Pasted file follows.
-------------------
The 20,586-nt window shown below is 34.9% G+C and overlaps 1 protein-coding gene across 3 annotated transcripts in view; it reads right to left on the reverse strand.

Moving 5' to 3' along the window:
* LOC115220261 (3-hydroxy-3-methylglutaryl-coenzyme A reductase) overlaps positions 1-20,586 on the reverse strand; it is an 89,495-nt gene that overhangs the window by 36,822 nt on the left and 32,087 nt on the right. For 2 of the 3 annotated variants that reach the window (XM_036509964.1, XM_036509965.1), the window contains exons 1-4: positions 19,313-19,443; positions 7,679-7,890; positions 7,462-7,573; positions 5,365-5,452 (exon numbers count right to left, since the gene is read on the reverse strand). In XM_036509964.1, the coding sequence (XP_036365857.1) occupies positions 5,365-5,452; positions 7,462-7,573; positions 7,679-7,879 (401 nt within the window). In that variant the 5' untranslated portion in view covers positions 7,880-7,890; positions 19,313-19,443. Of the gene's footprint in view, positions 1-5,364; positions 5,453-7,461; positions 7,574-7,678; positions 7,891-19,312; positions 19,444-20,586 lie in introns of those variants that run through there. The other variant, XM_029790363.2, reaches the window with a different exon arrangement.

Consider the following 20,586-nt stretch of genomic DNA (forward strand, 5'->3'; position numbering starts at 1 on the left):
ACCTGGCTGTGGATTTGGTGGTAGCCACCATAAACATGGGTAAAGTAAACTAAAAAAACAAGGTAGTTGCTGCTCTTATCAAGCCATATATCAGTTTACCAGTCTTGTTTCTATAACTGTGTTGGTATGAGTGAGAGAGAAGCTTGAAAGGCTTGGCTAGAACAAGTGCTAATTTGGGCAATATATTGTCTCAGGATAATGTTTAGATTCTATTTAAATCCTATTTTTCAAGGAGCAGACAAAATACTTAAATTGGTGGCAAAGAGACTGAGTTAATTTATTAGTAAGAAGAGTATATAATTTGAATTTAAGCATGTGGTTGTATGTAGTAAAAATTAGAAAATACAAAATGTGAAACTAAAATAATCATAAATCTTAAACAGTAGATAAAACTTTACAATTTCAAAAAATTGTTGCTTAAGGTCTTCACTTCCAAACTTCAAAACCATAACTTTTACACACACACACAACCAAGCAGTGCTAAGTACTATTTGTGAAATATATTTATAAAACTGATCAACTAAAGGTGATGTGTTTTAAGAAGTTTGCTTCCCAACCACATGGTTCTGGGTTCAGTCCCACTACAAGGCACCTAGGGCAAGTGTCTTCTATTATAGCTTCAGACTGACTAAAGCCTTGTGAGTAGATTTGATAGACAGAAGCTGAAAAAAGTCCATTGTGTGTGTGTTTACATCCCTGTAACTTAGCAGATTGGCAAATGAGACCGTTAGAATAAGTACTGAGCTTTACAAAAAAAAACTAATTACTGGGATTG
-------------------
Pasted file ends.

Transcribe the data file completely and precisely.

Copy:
The 20,586-nt window shown below is 34.9% G+C and overlaps 1 protein-coding gene across 3 annotated transcripts in view; it reads right to left on the reverse strand.

Moving 5' to 3' along the window:
* LOC115220261 (3-hydroxy-3-methylglutaryl-coenzyme A reductase) overlaps positions 1-20,586 on the reverse strand; it is an 89,495-nt gene that overhangs the window by 36,822 nt on the left and 32,087 nt on the right. For 2 of the 3 annotated variants that reach the window (XM_036509964.1, XM_036509965.1), the window contains exons 1-4: positions 19,313-19,443; positions 7,679-7,890; positions 7,462-7,573; positions 5,365-5,452 (exon numbers count right to left, since the gene is read on the reverse strand). In XM_036509964.1, the coding sequence (XP_036365857.1) occupies positions 5,365-5,452; positions 7,462-7,573; positions 7,679-7,879 (401 nt within the window). In that variant the 5' untranslated portion in view covers positions 7,880-7,890; positions 19,313-19,443. Of the gene's footprint in view, positions 1-5,364; positions 5,453-7,461; positions 7,574-7,678; positions 7,891-19,312; positions 19,444-20,586 lie in introns of those variants that run through there. The other variant, XM_029790363.2, reaches the window with a different exon arrangement.

Consider the following 20,586-nt stretch of genomic DNA (forward strand, 5'->3'; position numbering starts at 1 on the left):
ACCTGGCTGTGGATTTGGTGGTAGCCACCATAAACATGGGTAAAGTAAACTAAAAAAACAAGGTAGTTGCTGCTCTTATCAAGCCATATATCAGTTTACCAGTCTTGTTTCTATAACTGTGTTGGTATGAGTGAGAGAGAAGCTTGAAAGGCTTGGCTAGAACAAGTGCTAATTTGGGCAATATATTGTCTCAGGATAATGTTTAGATTCTATTTAAATCCTATTTTTCAAGGAGCAGACAAAATACTTAAATTGGTGGCAAAGAGACTGAGTTAATTTATTAGTAAGAAGAGTATATAATTTGAATTTAAGCATGTGGTTGTATGTAGTAAAAATTAGAAAATACAAAATGTGAAACTAAAATAATCATAAATCTTAAACAGTAGATAAAACTTTACAATTTCAAAAAATTGTTGCTTAAGGTCTTCACTTCCAAACTTCAAAACCATAACTTTTACACACACACACAACCAAGCAGTGCTAAGTACTATTTGTGAAATATATTTATAAAACTGATCAACTAAAGGTGATGTGTTTTAAGAAGTTTGCTTCCCAACCACATGGTTCTGGGTTCAGTCCCACTACAAGGCACCTAGGGCAAGTGTCTTCTATTATAGCTTCAGACTGACTAAAGCCTTGTGAGTAGATTTGATAGACAGAAGCTGAAAAAAGTCCATTGTGTGTGTGTTTACATCCCTGTAACTTAGCAGATTGGCAAATGAGACCGTTAGAATAAGTACTGAGCTTTACAAAAAAAAACTAATTACTGGGATTG